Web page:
Guests - If You want access to member only forums on FM. You will gain access only when you Sign-in or Sign-Up on Fishing Minnesota.

It's easy - LOOK UPPER right menu.

Sign in to follow this  
Followers 0
Jay_Kauser

Big Waves?

13 posts in this topic

I heard that there are some big waves on Red Lake. I have a 12'8" Lincoln Hidden Pond Canoe with a Minn Kota trolling motor. Can I slam the walleyes OK?

Share this post


Link to post
Share on other sites

As long as the water is calm you will be ok. A good gauge is 10mph wind from the west will create 1-2' foot waves and 15mph out of thee west challenges the average fishing boat and if it is 20 out of the west your boat better be 20 also.

If the lake is rough run that canoe up river looking for walleye.

Share this post


Link to post
Share on other sites

I was going to say hit the river, I would not be caught dead out on Red in a canoe. I rented a 14ft boat from Mort's last year while working up there and was OK till the wind picked up while I was about 2 miles out and that little 9.9 hp worked hard to get me back in and the pizza I had for lunch was left out in the lake. That's all I have to say.

Share this post


Link to post
Share on other sites

Those crappies sure are eating well! I lost my lunch in the lake about a month ago. grin.gif

Share this post


Link to post
Share on other sites

Don't take it to bad boys, I see lots of poeple let that distant horizon and waves get to them.

Share this post


Link to post
Share on other sites

Hey, I caught fish so I am happy. I needed to diet anyways. grin.gif

Share this post


Link to post
Share on other sites

Being a novice boater I was wondering how do I handle a situation where I get caught out in the lake with big waves? I would try to stay off if it looks rough but if I am caught out there what would help me get back? I appreciate any info as I usually fish with my younger sons and just want to know and pass down the info.

BC

Share this post


Link to post
Share on other sites

Several years ago I was up there with the family way out there fishing at the time. That’s when you could throw a hook out there and hit a crappie. Well the wind came up I had a 19.5 spectrum with an I/O 120hp motor. The wife and kids where under a tarp to keep dry when I was coming in. It was still pretty scary coming in.

Common sense is number 1 and that will help you get back, make sure everyone is wearing his or her PFD, let someone know where you are at on the lake. Make sure you know what direction to point your boat when coming back because a little boat will get toss around out there in big waves. Remember there will be other days and be safe to fish again.

Share this post


Link to post
Share on other sites

A very important thing to remember is to be prepared and know what you are going to do in case something like this happens. Keep batteries charged and small items such as fuses handy. I was caught on a bigger lake a few years back in a 14' boat. I stayed out longer than I should have. My bilge pump blew a fuse and I didn't have a spare (it got clogged with pine needles and leaves and I opened the top without turning it off--stupid). By the time I got my motor started, I had water half way up the sides of the entire boat. I wasn't able to get going fast enough to "pull the plug" and let it drain. I was lucky enough to be able to ride the waves to an area behind an island where I was able to bail water out of my boat for over an hour. If I would have had to go against the waves or take waves over the side, I surely would have sank. Now I always have spare fuses and I make sure my bilge is clean, batteries are charged, etc.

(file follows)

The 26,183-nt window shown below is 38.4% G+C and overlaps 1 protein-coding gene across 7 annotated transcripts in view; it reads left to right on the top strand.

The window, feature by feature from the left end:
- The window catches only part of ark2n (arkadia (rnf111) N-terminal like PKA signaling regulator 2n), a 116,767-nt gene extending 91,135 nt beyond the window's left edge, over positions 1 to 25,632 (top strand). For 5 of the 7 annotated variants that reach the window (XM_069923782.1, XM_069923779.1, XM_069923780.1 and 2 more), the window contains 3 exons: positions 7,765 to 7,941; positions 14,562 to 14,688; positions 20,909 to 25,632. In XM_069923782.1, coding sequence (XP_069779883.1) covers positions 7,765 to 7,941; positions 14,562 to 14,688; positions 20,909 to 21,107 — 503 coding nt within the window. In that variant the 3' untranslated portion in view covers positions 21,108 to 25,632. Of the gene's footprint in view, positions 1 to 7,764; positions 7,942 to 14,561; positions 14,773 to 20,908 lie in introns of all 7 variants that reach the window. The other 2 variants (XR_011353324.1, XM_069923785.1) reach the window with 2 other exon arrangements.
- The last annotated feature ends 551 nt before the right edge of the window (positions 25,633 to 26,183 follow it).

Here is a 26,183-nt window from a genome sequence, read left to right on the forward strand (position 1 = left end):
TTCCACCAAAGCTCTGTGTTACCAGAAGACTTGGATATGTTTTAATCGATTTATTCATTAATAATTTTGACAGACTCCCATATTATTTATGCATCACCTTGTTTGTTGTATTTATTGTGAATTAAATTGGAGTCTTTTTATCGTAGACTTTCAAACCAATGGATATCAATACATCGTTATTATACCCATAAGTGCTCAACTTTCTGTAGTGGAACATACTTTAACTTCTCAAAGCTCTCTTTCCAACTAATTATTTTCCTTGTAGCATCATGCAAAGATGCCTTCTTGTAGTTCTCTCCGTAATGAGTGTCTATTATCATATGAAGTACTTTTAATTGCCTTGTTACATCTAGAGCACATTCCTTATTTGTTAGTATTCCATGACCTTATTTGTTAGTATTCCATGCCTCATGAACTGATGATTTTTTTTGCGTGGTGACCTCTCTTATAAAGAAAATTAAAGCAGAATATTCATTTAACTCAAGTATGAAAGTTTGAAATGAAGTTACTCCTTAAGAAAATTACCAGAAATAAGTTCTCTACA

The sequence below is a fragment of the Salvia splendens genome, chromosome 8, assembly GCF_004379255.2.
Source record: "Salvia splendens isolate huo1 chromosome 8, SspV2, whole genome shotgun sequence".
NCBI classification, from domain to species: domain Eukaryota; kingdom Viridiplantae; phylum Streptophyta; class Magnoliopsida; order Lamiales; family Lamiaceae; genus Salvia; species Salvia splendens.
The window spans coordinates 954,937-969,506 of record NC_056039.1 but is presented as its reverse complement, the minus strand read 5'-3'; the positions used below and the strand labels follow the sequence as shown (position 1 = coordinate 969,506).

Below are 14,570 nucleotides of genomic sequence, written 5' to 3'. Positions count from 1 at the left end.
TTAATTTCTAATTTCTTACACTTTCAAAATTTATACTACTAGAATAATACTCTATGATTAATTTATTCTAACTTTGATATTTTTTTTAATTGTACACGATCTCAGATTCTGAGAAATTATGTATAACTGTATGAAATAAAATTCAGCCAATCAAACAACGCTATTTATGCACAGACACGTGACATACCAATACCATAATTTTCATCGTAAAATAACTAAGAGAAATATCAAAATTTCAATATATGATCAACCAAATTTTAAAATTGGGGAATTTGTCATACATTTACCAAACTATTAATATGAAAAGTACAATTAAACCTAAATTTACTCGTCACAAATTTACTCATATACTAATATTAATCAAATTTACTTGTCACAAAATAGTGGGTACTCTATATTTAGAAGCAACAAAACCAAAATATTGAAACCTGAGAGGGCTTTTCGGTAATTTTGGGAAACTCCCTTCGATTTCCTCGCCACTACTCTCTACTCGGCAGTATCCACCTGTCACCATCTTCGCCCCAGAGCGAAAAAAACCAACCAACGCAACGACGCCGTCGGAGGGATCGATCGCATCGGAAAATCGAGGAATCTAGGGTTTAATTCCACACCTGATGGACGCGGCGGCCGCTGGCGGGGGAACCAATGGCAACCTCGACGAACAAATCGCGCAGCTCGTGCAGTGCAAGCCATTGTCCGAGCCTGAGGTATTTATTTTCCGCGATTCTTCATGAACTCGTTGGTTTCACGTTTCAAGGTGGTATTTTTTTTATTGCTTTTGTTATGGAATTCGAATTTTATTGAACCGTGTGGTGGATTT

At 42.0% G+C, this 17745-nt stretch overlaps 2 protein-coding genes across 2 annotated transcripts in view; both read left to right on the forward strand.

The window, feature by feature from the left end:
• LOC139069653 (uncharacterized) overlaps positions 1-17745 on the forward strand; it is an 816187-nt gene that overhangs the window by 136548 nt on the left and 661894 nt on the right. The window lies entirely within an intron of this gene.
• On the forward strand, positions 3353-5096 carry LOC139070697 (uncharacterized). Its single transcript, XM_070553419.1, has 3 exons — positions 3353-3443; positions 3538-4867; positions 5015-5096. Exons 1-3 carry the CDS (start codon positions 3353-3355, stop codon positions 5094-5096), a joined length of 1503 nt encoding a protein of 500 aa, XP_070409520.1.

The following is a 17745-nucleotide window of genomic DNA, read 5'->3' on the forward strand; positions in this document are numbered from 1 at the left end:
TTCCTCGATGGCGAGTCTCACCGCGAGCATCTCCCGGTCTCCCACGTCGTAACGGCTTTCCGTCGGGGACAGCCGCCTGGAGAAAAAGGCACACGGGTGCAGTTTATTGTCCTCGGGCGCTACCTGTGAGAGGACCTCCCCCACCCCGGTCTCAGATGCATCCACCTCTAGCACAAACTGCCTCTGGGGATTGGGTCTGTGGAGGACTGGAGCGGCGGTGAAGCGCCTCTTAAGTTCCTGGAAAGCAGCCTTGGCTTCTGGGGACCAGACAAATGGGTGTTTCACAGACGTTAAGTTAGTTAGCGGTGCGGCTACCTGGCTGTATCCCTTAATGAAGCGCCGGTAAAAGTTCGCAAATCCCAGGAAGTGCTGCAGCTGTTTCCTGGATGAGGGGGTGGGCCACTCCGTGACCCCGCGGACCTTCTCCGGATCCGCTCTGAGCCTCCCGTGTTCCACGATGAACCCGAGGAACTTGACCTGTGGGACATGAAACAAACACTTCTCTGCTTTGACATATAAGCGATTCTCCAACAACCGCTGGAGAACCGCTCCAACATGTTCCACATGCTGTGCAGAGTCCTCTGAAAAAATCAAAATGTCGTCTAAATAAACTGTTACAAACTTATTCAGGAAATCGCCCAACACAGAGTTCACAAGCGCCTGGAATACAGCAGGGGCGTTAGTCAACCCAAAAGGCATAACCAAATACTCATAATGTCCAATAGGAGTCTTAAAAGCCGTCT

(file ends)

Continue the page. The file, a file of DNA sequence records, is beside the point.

Share this post


Link to post
Share on other sites

Quote:

A very important thing to remember is to be prepared and know what you are going to do in case something like this happens. Keep batteries charged and small items such as fuses handy. I was caught on a bigger lake a few years back in a 14' boat. I stayed out longer than I should have. My bilge pump blew a fuse and I didn't have a spare (it got clogged with pine needles and leaves and I opened the top without turning it off--stupid). By the time I got my motor started, I had water half way up the sides of the entire boat. I wasn't able to get going fast enough to "pull the plug" and let it drain. I was lucky enough to be able to ride the waves to an area behind an island where I was able to bail water out of my boat for over an hour. If I would have had to go against the waves or take waves over the side, I surely would have sank. Now I always have spare fuses and I make sure my bilge is clean, batteries are charged, etc.